5. Explain the difference between final and intermediate goods, and give an example of each.

7. What is the value added by all the firms A–E from the production of a product as described below? What did each firm add separately in value and what does it total?

Stage of production Sales value of product
Firm A $1,600
Firm B 2,500
Firm C 3,700
Firm D 5,200
Firm E 7,600

18. The following is a list of figures for a given year in billions of dollars. Using this data, compute: (a) GDP; (b) NDP; (c) NI; (d) PI; (e) DI; (f) Net exports.

Transfer payments $ 16
Government purchases 80
Personal taxes 38
Corporate income taxes 28
Indirect business taxes 15
Social security contributions 8
Undistributed corporate profits 19
Proprietor’s income 25
Compensation of employees 258
Personal consumption expenditures 322
Consumption of fixed capital 4
Rents 10
U.S. exports 14
Corporate profits 70
Interest 12
Dividends 23
Imports to U.S. 17
Gross private domestic investment 63
Net foreign factor income earned in the U.S. 10

19. Which of the following are included and which are excluded in calculating this year’s GDP? Explain in each instance.

(a) A monthly scholarship check received by an economics student

(b) The purchase of a new corncrib by a farmer

(c) The purchase of a used tractor by a farmer

(d) The cashing in of a savings bond

(e) The services of a mechanic in fixing the radiator in his own car

(f) Social security checks received by a retired person

(g) An increase in business inventories

(h) Government purchase of missiles

(i) A barber’s income

(j) Income received from interest on a corporate bond

(k) Cash received from selling a corporate bond

22. The following table shows the price of a specific stereo receiver for a five-year period. Using year 3 as the base year, calculate the price index for each year.
Year Price Price index
1 $ 88 ___
2 $100 ___
3 $120 ___
4 $132 ___
5 $140 ___

23. The next four questions refer to the following price and output data over a five-year period for an economy that produces only one good. Assume that year 2 is the base year.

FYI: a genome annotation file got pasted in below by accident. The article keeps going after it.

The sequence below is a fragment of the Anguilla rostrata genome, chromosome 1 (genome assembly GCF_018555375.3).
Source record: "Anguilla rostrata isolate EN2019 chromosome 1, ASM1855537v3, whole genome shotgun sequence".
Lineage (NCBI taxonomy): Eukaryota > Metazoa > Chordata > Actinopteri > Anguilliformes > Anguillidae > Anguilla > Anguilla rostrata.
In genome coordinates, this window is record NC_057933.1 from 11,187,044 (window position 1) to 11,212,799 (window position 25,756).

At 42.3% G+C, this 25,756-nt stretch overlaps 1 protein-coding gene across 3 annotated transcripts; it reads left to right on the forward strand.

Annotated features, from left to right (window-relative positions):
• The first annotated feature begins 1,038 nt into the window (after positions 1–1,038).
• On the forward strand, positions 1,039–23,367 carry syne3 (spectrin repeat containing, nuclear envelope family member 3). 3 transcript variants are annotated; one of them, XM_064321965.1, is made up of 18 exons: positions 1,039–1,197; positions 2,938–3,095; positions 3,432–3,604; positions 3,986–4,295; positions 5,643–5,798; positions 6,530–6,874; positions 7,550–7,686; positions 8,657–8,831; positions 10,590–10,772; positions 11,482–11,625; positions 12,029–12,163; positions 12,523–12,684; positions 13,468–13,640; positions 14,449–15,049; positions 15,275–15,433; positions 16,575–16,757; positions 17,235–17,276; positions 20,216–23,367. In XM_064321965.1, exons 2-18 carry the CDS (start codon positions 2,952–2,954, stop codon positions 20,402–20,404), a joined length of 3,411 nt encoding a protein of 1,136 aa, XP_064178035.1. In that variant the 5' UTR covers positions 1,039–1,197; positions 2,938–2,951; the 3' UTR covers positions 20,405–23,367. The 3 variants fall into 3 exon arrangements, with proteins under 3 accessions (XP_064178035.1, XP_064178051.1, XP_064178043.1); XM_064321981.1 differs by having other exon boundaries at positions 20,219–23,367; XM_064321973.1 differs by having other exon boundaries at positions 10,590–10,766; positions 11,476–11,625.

Units of Price
Year output per unit
1 16 $2
2 20 3
3 30 4
4 36 5
5 40 6

(a) If year 2 is the base year, give the price index for year 3.

(b) Give the nominal GDP for year 4.

(c) What is the real GDP for year 4?

(d) Tell which years you would deflate nominal GDP and which years you would inflate nominal GDP in finding real GDP.

. 25. The following table shows the price of a specific stereo receiver for a five-year period. Using Year 1 as the base year, calculate the price index for each year.

Year Price Price index
(answers using
Year 1 = 100)

1 $112 ___
2 144 ___
3 160 ___
4 176 ___
5 200 ___

27. The following data show nominal GDP and the appropriate price index for several years. Compute real GDP for each year and indicate whether you have “inflated” or “deflated” nominal GDP in finding real GDP. All GDP are in billions.

Nominal Price level Inflated (I)
Year GDP index Real GDP Deflated (D)
1 $117 120 ___ ___
2 124 104 ___ ___
3 143 85 ___ ___
4 149 96 ___ ___
5 178 112 ___ ___
6 220 143 ___ ___

29. Discuss the merits and demerits of GDP as a measure of the economy’s output performance and as a measure of its standard of living.

 

 

Sample Solution

Sample solution